REVIEW: 2014 Toyota 4Runner ruggedly defines SUV

James Raia

2014 Toyota 4Runner is rugged and nearly drives itself.

The 2014 Toyota 4Runner continues to define the original meaning of a sport utility vehicle. It’s a long-established favorite among off-road SUV enthusiasts. Unlike crossovers largely best suited for road use, the 4Runner is more versatile.

With a redesign that features a rugged new exterior and increased comfort and convenience interior upgrades, the 4Runner is fine on the road. But it’s equally comfortable on off-road treks.

Versatility, in fact, is the 4Runner’s strongest attribute.

2014 Toyota 4Runner is rugged and nearly drives itself.
2014 Toyota 4Runner is rugged and nearly drives itself.

New model year owners have choices: a rear wheel 4×2, part-time 4×4 or a full-time multi-mode 4×4 with a locking center differential. All models are equipped with a 4.0-liter, 270-horsepower V6 teamed to a five-speed ECT-i automatic transmission.

The Weekly Driver Test Drive

Previewed in a mid-August manufacturer’s media presentation in Cle Elum, Wa., the fifth generation 4Runner is available in three grades: a value-driven SR5; top-of-the-line Limited, and a Trail grade for maximum off-road capability. With the optional third-row seat in the SR5 and Limited editions, the 4Runner seats as many seven occupants.

I drove the Limited 4X4 trim and other models in Washington for a few hours and I then test drove the Limited 4X4 again for a week in Northern California.

The refreshed 4Runner exterior gives the SUV more aggressive front fascia with a muscular front grille and edgier smoked headlamps. The SR5 and Limited grades feature a color-keyed grille insert and front bumper surrounded by fog lamps set in sharply cut inlays that extend from the headlamps to the bumper.

The Trail grade features new color-keyed bumpers and overfenders, and is distinguished by a hood scoop and silver painted front and rear bumper accents. All grades are now standard with a roof rack.

The SR5 and Trail grades include 17-inch alloy wheels with a new wheel-design for both. The Limited continues to ride on 20-inch alloy wheels, now painted black prior to machining to add contrast.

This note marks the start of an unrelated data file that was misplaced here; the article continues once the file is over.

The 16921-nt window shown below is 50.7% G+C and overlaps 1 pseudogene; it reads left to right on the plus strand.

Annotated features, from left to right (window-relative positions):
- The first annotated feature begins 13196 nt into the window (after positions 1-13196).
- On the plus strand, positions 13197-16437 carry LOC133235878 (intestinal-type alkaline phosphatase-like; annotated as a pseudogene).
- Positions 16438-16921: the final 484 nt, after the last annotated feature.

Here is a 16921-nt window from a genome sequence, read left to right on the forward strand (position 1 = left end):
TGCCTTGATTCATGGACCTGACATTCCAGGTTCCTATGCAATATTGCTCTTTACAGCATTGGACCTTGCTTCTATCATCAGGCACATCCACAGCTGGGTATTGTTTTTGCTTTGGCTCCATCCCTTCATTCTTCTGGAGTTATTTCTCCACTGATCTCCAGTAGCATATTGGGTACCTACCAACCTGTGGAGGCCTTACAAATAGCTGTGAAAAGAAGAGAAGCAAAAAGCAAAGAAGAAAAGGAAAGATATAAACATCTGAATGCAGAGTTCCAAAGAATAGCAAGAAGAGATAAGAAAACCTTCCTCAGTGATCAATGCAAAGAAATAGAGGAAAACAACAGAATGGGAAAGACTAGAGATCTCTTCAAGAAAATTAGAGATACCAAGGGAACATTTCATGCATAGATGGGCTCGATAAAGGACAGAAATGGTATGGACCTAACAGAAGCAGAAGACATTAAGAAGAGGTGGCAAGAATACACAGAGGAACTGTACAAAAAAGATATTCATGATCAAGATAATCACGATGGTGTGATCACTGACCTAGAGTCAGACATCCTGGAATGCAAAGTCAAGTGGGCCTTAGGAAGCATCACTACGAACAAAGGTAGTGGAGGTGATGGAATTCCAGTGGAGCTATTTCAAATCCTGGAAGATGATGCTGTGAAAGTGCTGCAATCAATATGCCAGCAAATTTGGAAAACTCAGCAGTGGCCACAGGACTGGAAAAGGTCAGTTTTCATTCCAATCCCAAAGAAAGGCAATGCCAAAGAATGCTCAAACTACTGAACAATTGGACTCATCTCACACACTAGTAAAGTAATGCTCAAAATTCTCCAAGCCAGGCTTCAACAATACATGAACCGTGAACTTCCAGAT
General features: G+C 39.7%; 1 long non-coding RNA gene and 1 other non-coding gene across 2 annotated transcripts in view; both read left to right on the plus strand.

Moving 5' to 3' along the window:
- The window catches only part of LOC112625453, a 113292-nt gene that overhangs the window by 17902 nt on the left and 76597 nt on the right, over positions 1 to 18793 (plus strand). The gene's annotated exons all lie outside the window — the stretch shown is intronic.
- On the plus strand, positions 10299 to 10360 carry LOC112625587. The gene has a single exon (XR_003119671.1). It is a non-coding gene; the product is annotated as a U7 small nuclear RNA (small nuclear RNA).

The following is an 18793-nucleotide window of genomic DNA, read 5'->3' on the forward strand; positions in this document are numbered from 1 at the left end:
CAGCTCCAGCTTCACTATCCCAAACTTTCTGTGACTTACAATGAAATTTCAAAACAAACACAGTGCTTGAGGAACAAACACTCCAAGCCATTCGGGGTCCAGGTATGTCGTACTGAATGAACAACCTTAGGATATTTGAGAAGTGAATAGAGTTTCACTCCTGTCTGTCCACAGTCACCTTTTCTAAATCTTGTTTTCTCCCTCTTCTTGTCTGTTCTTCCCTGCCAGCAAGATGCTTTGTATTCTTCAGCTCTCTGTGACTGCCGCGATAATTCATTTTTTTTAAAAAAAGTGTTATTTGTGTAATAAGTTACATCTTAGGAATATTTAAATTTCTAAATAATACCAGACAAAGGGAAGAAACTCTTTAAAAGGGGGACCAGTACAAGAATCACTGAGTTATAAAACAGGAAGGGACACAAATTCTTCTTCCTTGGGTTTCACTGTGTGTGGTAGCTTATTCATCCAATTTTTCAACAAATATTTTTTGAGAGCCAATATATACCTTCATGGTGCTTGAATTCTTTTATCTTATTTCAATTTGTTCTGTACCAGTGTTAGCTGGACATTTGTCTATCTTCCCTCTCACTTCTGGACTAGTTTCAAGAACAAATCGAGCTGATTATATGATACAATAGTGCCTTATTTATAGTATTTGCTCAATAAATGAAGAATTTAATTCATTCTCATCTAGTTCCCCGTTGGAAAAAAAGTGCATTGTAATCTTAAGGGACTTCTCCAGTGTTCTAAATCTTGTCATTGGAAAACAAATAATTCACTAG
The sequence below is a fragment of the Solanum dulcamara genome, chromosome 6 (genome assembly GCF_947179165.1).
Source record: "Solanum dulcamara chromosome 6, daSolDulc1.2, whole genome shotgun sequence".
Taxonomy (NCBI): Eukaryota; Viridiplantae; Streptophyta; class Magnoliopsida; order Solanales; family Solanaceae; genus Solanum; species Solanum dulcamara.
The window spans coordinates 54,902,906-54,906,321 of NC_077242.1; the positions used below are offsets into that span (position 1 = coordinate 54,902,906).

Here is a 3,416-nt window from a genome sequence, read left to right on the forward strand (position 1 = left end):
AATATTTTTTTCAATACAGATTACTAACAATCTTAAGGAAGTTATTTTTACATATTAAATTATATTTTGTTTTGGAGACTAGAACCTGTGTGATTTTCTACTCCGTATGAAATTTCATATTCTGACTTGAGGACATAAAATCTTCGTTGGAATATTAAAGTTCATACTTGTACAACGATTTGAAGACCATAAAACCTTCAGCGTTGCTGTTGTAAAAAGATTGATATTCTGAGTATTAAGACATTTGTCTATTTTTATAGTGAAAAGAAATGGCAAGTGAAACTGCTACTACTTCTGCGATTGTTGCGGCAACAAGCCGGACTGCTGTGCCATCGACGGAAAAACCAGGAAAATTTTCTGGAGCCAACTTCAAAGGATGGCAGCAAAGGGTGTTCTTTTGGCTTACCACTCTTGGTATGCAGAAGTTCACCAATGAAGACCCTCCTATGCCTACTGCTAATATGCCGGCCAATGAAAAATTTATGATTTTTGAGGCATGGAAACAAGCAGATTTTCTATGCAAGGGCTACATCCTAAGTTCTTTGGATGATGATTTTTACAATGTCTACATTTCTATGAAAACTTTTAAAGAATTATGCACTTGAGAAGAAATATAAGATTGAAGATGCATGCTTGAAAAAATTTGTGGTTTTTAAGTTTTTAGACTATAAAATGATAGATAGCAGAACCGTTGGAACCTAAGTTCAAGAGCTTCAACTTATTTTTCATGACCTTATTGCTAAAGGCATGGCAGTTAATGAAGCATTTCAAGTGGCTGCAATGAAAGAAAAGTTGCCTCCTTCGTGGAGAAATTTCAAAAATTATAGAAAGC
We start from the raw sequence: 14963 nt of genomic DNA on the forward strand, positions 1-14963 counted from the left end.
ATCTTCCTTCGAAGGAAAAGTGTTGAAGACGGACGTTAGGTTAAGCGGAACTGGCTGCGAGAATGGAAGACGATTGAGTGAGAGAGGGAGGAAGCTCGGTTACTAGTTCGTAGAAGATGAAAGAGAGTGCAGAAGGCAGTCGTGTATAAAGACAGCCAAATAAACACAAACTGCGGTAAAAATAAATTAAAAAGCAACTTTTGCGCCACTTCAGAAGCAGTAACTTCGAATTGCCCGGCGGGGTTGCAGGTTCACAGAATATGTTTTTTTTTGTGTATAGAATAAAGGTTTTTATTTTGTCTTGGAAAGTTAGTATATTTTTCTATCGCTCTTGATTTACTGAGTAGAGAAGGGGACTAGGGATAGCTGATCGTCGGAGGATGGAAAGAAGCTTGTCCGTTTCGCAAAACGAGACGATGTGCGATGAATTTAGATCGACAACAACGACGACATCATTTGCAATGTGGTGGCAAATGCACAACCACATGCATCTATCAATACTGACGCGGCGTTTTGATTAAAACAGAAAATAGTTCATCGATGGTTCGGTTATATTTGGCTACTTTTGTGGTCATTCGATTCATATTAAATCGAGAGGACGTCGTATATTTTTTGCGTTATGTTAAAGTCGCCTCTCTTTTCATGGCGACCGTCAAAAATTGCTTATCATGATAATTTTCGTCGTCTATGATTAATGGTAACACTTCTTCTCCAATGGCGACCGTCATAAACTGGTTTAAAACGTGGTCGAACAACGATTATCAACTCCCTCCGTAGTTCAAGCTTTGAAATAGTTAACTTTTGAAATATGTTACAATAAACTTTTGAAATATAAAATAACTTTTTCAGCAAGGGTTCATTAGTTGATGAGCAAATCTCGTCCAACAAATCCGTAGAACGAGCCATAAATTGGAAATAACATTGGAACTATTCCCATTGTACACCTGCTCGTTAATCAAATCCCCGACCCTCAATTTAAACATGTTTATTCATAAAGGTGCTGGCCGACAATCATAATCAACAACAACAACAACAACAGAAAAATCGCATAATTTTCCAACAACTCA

The 4Runner SR5 and Trail 4×4 models have a two-speed, part-time four-wheel-drive system with neutral position, maximizing fuel efficiency when a 4×4 configuration isn’t needed. The 4Runner Limited is equipped with a full-time, four-wheel-drive system with a locking center differential and a three-mode, center console-mounted switch.

All models come standard with Hill-start Assist Control (HAC), which provides additional control for off-road driving by helping to hold the vehicle stationary before starting on a steep incline or slippery surface.

All 4Runner 4×4 models feature standard Downhill Assist Control (DAC). This feature augments the low-speed ascending ability of low-range by helping to hold the vehicle, allowing time for the driver to a target speed with no driver intervention.

Fold-flat second-row seats provide a level load floor, and it is not necessary to remove headrests to fold the seats flat. The available third-row seat is split 50/50 and folds flat. The seats can be folded from the side or at the rear, using separate one-touch levers. With this arrangement, more cargo space is available without removing seats, and longer items can be conveniently carried.

Driving the 4Runner is an exercise is power. The seats are high and I felt in command of the road. The engine growled. The 20-inch wheels boosted the masculine feel of the SUV. A little bravado doesn’t hurt, right?

Facts & Figures: 2014 Toyota 4Runner

Warranty: Bumper to bumper, 3 years/36,000 miles; Powertrain, 5 years/60,000 miles; Corrosion, 5 years/60,000 miles; Roadside assistance, 2 years/25,000 miles.
Horsepower: 270.
MSRP: $43,400.00.
Price As Driven: $47,520.00.
Gas Mileage: 17 mpg (city), 21 mpg (highway), 18 mpg (combined), 5-speed automatic transmission.
Manufacturer website: www.toyota.com.

What Others Say:

“For 2014, Toyota has refreshed the fifth generation that was originally launched in 2010. While the 4Runner has stayed true to its roots, most competitors have moved on.” — Motor Trend.

“If you like your SUVs slightly old-school, it’s easy to recommend the 2014 4Runner, a comfortable, viceless, off-roadable, and, if history is properly suggestive, dependable vehicle. Winston Churchill might have driven one, even if it didn’t have his nose.” — Car and Driver.

“Some might argue that the 4Runner is a relic of the past. They’re right: It is. But it has been carefully updated and refined to provide nearly all of the Jeep Wrangler Unlimited’s off road capability with an added dose of refinement and a generally lower price tag. It’ll never topple the Highlander on Toyota’s sales charts, but we’re glad to see that enough 4Runner buyers keep lining up to give this long-lived nameplate a viable future.” — Left Lane News.

The Weekly Driver’s Final Words:

“The 2014 Toyota 4Runner has its loyal fans, and I get it. Tradition is cool in cars. But at nearly $48,000, there’s something to be said for breaking tradition, too.

Article Last Updated: April 22, 2014.

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